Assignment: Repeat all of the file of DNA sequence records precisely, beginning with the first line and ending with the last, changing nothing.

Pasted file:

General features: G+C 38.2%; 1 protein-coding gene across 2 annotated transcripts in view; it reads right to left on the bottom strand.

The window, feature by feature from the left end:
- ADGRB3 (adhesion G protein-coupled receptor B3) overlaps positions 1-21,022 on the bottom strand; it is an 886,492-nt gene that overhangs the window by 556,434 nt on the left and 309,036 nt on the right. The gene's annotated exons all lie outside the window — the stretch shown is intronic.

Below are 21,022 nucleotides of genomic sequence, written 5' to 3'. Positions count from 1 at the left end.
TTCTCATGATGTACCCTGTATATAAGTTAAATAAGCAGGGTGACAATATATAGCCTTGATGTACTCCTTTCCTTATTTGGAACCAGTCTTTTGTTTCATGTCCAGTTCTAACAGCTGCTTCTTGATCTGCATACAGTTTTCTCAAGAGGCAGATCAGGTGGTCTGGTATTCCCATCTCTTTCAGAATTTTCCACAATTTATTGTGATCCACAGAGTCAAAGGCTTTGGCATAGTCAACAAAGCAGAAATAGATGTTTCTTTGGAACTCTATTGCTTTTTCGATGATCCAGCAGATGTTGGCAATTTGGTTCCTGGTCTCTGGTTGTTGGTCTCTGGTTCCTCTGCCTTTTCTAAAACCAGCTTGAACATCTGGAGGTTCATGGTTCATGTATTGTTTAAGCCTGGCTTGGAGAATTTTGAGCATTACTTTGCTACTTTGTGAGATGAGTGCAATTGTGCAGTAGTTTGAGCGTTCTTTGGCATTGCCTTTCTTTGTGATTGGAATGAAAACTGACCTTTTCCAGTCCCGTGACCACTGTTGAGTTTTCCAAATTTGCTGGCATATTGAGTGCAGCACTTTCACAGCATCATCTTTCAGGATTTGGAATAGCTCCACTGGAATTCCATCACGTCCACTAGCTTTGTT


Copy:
General features: G+C 38.2%; 1 protein-coding gene across 2 annotated transcripts in view; it reads right to left on the bottom strand.

The window, feature by feature from the left end:
- ADGRB3 (adhesion G protein-coupled receptor B3) overlaps positions 1-21,022 on the bottom strand; it is an 886,492-nt gene that overhangs the window by 556,434 nt on the left and 309,036 nt on the right. The gene's annotated exons all lie outside the window — the stretch shown is intronic.

Below are 21,022 nucleotides of genomic sequence, written 5' to 3'. Positions count from 1 at the left end.
TTCTCATGATGTACCCTGTATATAAGTTAAATAAGCAGGGTGACAATATATAGCCTTGATGTACTCCTTTCCTTATTTGGAACCAGTCTTTTGTTTCATGTCCAGTTCTAACAGCTGCTTCTTGATCTGCATACAGTTTTCTCAAGAGGCAGATCAGGTGGTCTGGTATTCCCATCTCTTTCAGAATTTTCCACAATTTATTGTGATCCACAGAGTCAAAGGCTTTGGCATAGTCAACAAAGCAGAAATAGATGTTTCTTTGGAACTCTATTGCTTTTTCGATGATCCAGCAGATGTTGGCAATTTGGTTCCTGGTCTCTGGTTGTTGGTCTCTGGTTCCTCTGCCTTTTCTAAAACCAGCTTGAACATCTGGAGGTTCATGGTTCATGTATTGTTTAAGCCTGGCTTGGAGAATTTTGAGCATTACTTTGCTACTTTGTGAGATGAGTGCAATTGTGCAGTAGTTTGAGCGTTCTTTGGCATTGCCTTTCTTTGTGATTGGAATGAAAACTGACCTTTTCCAGTCCCGTGACCACTGTTGAGTTTTCCAAATTTGCTGGCATATTGAGTGCAGCACTTTCACAGCATCATCTTTCAGGATTTGGAATAGCTCCACTGGAATTCCATCACGTCCACTAGCTTTGTT